I was very pleased to hear that my talk on 10 Things Wrong With Environmental Thinking (10TWWET) provoked some good classroom discussion at UIC earlier today.  I was not, of course, there to hear it and respond to comments, nor do I know specifically what issues were raised.  A pity!  Generally though, I can anticipate the sorts of questions the arguments I have been reviewing for this project provoke.

Before remarking on some of comments I have received on this work a word or two about the overall themes of the work.  Central premises of 10TWWET, and pretty incontrovertible ones I think, are that environmental thought has suffered from confusions about definitions of nature, confusion about the dynamics of nature, confusion about our place in nature, some suspicious hankerings after purity, after perfect origins, and it revels in drastic and usually self-defeating predictions about end times.  Environmental thought so disdains the conceptual and phenomenological messiness of human interactions with its world that it has become befuddled by its own special sauce of ontological, epistemological and metaphysical confusion.  It so disdains the mess of the world, that it mystifyingly has overlooked certain things in the world until fairly recently.  Ecologists, for instance, have been tripping over and through, and around some obvious objects in nature in an effort to get into the supposed “real” nature, that they have not noticed the things right in front of them.  Cities are just one example.  Nor do we have a very substantial ecology of use.  We are awfully good at shrinking from the world, as if this was the only response available to us.  This is why I claim that environmental solutions tend to make ascetics of all of us.  Only the dead have perfect ecological footprints.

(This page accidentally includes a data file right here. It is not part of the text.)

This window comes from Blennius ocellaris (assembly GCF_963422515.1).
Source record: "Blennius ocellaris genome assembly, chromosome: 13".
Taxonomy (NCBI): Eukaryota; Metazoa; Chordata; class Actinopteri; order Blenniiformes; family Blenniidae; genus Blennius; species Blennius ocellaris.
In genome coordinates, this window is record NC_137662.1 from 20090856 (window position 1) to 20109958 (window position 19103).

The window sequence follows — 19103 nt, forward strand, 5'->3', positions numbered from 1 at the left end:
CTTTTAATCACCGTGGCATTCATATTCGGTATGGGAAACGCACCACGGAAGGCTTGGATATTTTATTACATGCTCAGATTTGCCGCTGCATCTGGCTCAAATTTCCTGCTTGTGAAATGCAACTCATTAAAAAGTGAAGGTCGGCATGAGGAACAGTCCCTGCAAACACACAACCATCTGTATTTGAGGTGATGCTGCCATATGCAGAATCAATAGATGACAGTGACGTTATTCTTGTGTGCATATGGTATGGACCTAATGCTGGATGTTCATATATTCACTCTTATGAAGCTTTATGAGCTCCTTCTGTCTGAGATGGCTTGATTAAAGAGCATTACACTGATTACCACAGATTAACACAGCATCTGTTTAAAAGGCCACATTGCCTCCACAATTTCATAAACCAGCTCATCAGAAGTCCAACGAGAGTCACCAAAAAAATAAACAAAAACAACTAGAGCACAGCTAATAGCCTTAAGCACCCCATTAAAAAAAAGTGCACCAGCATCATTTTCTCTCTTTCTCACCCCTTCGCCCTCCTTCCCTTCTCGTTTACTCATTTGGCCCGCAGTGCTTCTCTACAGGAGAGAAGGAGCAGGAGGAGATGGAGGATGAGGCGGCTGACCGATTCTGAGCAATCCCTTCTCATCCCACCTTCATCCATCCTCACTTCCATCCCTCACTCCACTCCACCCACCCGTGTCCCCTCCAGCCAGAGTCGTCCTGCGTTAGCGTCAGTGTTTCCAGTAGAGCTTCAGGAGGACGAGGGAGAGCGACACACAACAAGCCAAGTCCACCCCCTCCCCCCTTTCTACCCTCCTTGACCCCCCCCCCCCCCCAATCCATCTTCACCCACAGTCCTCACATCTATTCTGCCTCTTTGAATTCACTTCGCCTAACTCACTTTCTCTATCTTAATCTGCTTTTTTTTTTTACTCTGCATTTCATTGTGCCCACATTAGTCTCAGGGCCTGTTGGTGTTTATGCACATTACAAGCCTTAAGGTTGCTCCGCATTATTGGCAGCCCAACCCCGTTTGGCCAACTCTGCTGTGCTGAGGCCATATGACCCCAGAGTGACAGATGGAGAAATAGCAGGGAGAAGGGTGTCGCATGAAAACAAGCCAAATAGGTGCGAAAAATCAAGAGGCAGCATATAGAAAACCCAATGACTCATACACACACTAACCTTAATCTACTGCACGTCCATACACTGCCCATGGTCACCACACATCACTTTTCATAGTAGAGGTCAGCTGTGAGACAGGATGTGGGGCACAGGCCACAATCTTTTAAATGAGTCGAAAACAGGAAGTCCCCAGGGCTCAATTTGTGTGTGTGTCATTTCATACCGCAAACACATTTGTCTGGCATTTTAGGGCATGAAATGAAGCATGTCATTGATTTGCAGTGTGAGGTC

Wednesday, October 12, 2011

The Butterfly of Doom: Everything connected?

It is a banality of the ecological sciences to state that everything is connected. That ebullient Scot, and eventual stalwart of the American wilderness movement, John Muir, claimed, "When we try to pick out anything by itself, we find it hitched to everything else in the universe." And if such statements are employed to sponsor a notion that individual organisms cannot be regarded in isolation from those that they consume, and those that can consume them, or furthermore, that as a consequence of the deep intersections of the living and the never-alive, that there can been unforeseen consequences flowing from species additions or removals from ecosystems, then few may argue with this. However, just as the ripples of a stone dropped in a still pond propagate successfully only to its edges (though they may entrain delightful patterns in the finest of its marginal sands), not every ecological event has intolerably large costs to exact. True, if the dominoes line-up and the circumstances are just so, a butterfly’s wing beat over the Pacific may hurl a typhoon against its shores, but more often than not such lepidopterous catastrophes do not come to pass. Ecosystems, energized so that matter cycles and conjoins the living with the dead, have their lines of demarcation, borders defined by their internal interactions being more powerful than their external ones.  They are therefore buffered against many potentially contagious disasters.  This, of course, is the essence of resilience - the capacity of a system to absorb disturbance without disruption to habitual structure and function.  Ecology is as much the science investigating the limits of connections as it is the thought that everything is connected.